Nicki Minaj wants to be the Marilyn Monroe of hip-hop. So let’s just say she is. After all, being a member of Minaj’s audience is all about submitting to her will, just as inducing submission was one of the main objectives of Marilyn’s art. This Sunday was the fiftieth anniversary of Monroe’s death, and the occasion brings to mind how much Monroe and Minaj have in common as musical performers, and how different they are in important ways.
Like Marilyn Monroe, Nicki Minaj is a sex symbol for her time and a magnificently theatrical self-construction, and she has no singing voice to speak of. We will probably never know exactly how bad Minaj’s singing really is, because Autotune and other studio effects do so much of the work on her recordings. No matter: Her music is ludicrous fun, and much of its appeal lies in the coy way Minaj plays off her own amateurism as a singer. In that, she’s not far from Marilyn Monroe, either. A rare moment of unironic self-seriousness in Minaj’s music to date happens to be the song she recorded in tribute to her idol, “Marilyn Monroe.”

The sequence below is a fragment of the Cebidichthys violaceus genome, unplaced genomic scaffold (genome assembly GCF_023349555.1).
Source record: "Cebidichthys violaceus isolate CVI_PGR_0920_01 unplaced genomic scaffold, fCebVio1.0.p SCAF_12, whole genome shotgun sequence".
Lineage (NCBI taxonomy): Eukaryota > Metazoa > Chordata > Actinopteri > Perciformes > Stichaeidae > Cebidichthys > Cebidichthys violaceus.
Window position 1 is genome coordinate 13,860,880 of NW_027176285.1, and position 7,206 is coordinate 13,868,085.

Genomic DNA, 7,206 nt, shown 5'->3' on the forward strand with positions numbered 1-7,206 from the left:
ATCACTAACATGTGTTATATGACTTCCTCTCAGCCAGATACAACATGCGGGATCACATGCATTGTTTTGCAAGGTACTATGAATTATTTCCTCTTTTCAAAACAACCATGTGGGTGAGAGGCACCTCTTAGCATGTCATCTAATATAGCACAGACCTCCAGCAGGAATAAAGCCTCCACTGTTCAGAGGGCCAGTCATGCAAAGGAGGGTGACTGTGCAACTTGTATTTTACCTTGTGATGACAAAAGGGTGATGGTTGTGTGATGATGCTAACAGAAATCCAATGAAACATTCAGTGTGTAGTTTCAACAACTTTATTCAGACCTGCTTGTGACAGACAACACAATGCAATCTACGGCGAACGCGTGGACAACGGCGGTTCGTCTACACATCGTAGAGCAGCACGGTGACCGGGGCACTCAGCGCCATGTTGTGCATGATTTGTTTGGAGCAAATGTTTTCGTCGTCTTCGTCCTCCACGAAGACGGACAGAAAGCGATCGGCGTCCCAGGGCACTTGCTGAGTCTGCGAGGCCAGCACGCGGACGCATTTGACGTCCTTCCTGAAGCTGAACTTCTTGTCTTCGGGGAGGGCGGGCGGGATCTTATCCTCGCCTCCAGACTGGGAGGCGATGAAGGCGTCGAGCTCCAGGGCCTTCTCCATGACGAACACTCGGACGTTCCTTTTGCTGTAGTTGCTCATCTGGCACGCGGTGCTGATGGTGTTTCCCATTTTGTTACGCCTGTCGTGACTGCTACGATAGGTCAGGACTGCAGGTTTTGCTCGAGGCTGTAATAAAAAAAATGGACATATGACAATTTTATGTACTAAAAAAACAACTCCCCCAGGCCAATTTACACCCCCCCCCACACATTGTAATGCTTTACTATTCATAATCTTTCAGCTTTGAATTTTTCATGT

I’m not going to get all Mailerish here and spew quasi-intellectualisms about Marilyn’s genius. That she was a titanic presence in mid-twentieth-century pop culture is well established and well worth honoring this week. To me, Monroe is particularly fascinating as a singer, because she brought a high level of craft to her music—not the kind of craft that we associate with musical technique, but the stagecraft necessary to provide musical performances with personality and emotional force. She was not blessed with much physical endowment as a singer. Her voice was small and thin; her intonation was shaky, at its best; and she could barely control her vibrato. Yet she brought the full potency of her persona to her music, putting across a song with the same smart, delicately balanced, cheeky mix of open carnality and winking humor that distinguished her acting. Indeed, she wasn’t singing, exactly, but acting when she sang, and acting is what makes great vocal performances great.
The best evidence is certainly her eminently likable, hot rendition of Helen Kane 1920s hit, “I Wanna Be Loved By You,” in Billy Wilder’s Some Like It Hot: